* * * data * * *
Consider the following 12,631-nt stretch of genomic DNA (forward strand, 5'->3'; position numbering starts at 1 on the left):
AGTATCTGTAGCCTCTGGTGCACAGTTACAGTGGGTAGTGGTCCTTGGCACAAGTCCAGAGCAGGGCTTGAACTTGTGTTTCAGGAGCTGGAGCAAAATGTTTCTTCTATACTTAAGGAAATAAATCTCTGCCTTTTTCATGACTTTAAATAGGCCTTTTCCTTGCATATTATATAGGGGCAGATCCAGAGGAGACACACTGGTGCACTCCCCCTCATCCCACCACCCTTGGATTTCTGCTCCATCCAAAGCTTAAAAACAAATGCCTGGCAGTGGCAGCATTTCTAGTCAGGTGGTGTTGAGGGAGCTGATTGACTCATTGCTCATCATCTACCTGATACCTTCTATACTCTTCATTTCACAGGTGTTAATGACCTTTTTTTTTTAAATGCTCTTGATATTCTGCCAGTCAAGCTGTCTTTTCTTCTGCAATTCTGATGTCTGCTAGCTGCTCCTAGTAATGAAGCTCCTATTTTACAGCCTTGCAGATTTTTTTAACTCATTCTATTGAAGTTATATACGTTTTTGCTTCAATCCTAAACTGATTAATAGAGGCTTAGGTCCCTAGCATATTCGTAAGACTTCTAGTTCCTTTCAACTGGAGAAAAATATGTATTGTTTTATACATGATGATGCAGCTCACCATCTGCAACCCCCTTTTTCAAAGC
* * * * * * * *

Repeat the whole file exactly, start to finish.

Consider the following 12,631-nt stretch of genomic DNA (forward strand, 5'->3'; position numbering starts at 1 on the left):
AGTATCTGTAGCCTCTGGTGCACAGTTACAGTGGGTAGTGGTCCTTGGCACAAGTCCAGAGCAGGGCTTGAACTTGTGTTTCAGGAGCTGGAGCAAAATGTTTCTTCTATACTTAAGGAAATAAATCTCTGCCTTTTTCATGACTTTAAATAGGCCTTTTCCTTGCATATTATATAGGGGCAGATCCAGAGGAGACACACTGGTGCACTCCCCCTCATCCCACCACCCTTGGATTTCTGCTCCATCCAAAGCTTAAAAACAAATGCCTGGCAGTGGCAGCATTTCTAGTCAGGTGGTGTTGAGGGAGCTGATTGACTCATTGCTCATCATCTACCTGATACCTTCTATACTCTTCATTTCACAGGTGTTAATGACCTTTTTTTTTTAAATGCTCTTGATATTCTGCCAGTCAAGCTGTCTTTTCTTCTGCAATTCTGATGTCTGCTAGCTGCTCCTAGTAATGAAGCTCCTATTTTACAGCCTTGCAGATTTTTTTAACTCATTCTATTGAAGTTATATACGTTTTTGCTTCAATCCTAAACTGATTAATAGAGGCTTAGGTCCCTAGCATATTCGTAAGACTTCTAGTTCCTTTCAACTGGAGAAAAATATGTATTGTTTTATACATGATGATGCAGCTCACCATCTGCAACCCCCTTTTTCAAAGC